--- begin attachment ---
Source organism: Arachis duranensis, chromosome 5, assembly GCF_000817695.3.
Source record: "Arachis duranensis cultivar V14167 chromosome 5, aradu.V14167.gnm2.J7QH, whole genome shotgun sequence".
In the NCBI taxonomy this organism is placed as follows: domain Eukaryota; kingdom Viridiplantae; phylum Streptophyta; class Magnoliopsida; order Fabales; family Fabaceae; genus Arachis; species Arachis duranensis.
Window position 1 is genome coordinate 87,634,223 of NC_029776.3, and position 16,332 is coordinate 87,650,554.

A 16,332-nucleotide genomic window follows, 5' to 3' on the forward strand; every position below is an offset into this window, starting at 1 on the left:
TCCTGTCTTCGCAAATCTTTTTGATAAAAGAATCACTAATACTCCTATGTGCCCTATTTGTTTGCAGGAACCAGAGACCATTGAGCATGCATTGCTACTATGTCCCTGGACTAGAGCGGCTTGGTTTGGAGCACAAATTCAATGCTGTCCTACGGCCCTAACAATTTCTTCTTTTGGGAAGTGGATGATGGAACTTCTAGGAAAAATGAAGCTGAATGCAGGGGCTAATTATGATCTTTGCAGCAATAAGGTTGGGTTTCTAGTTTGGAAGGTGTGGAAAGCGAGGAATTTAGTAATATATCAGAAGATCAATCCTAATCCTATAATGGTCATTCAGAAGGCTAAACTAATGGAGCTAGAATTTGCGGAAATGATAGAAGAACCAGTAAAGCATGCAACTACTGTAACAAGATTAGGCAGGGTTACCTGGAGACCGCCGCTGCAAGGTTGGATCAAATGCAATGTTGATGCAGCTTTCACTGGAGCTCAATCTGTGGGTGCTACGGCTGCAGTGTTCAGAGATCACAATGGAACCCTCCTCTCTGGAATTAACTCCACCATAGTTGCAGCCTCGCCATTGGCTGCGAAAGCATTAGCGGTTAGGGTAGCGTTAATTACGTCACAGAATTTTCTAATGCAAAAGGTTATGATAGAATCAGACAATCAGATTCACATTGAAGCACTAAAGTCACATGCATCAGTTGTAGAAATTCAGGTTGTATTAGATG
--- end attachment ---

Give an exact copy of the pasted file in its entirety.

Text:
Source organism: Arachis duranensis, chromosome 5, assembly GCF_000817695.3.
Source record: "Arachis duranensis cultivar V14167 chromosome 5, aradu.V14167.gnm2.J7QH, whole genome shotgun sequence".
In the NCBI taxonomy this organism is placed as follows: domain Eukaryota; kingdom Viridiplantae; phylum Streptophyta; class Magnoliopsida; order Fabales; family Fabaceae; genus Arachis; species Arachis duranensis.
Window position 1 is genome coordinate 87,634,223 of NC_029776.3, and position 16,332 is coordinate 87,650,554.

A 16,332-nucleotide genomic window follows, 5' to 3' on the forward strand; every position below is an offset into this window, starting at 1 on the left:
TCCTGTCTTCGCAAATCTTTTTGATAAAAGAATCACTAATACTCCTATGTGCCCTATTTGTTTGCAGGAACCAGAGACCATTGAGCATGCATTGCTACTATGTCCCTGGACTAGAGCGGCTTGGTTTGGAGCACAAATTCAATGCTGTCCTACGGCCCTAACAATTTCTTCTTTTGGGAAGTGGATGATGGAACTTCTAGGAAAAATGAAGCTGAATGCAGGGGCTAATTATGATCTTTGCAGCAATAAGGTTGGGTTTCTAGTTTGGAAGGTGTGGAAAGCGAGGAATTTAGTAATATATCAGAAGATCAATCCTAATCCTATAATGGTCATTCAGAAGGCTAAACTAATGGAGCTAGAATTTGCGGAAATGATAGAAGAACCAGTAAAGCATGCAACTACTGTAACAAGATTAGGCAGGGTTACCTGGAGACCGCCGCTGCAAGGTTGGATCAAATGCAATGTTGATGCAGCTTTCACTGGAGCTCAATCTGTGGGTGCTACGGCTGCAGTGTTCAGAGATCACAATGGAACCCTCCTCTCTGGAATTAACTCCACCATAGTTGCAGCCTCGCCATTGGCTGCGAAAGCATTAGCGGTTAGGGTAGCGTTAATTACGTCACAGAATTTTCTAATGCAAAAGGTTATGATAGAATCAGACAATCAGATTCACATTGAAGCACTAAAGTCACATGCATCAGTTGTAGAAATTCAGGTTGTATTAGATG